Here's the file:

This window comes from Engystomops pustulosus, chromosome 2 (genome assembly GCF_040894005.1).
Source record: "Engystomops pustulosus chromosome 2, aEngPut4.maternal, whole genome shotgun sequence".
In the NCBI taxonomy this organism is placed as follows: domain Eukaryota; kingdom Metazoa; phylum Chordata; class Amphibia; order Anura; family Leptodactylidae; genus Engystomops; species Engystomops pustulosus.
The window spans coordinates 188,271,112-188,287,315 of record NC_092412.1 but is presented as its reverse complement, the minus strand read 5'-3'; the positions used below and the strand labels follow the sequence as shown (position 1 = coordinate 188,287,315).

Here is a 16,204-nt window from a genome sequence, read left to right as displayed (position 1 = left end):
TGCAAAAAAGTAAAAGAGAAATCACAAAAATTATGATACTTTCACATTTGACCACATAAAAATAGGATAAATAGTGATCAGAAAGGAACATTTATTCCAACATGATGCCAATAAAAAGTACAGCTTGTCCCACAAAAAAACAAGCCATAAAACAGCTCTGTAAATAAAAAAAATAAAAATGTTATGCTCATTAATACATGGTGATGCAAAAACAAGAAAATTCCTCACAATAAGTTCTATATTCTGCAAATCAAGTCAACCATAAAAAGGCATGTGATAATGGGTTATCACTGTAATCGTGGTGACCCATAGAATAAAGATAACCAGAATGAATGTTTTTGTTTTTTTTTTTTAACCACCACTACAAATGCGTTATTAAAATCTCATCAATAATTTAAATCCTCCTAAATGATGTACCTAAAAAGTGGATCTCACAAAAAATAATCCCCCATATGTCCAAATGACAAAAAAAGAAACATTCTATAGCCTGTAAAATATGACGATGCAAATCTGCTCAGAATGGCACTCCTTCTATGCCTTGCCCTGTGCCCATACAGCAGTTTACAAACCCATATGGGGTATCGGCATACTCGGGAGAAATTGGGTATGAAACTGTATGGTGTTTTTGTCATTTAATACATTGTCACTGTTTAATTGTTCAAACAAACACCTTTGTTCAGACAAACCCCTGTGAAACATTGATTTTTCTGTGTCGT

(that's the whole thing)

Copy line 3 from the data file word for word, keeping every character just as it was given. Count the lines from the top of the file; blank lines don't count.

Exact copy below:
In the NCBI taxonomy this organism is placed as follows: domain Eukaryota; kingdom Metazoa; phylum Chordata; class Amphibia; order Anura; family Leptodactylidae; genus Engystomops; species Engystomops pustulosus.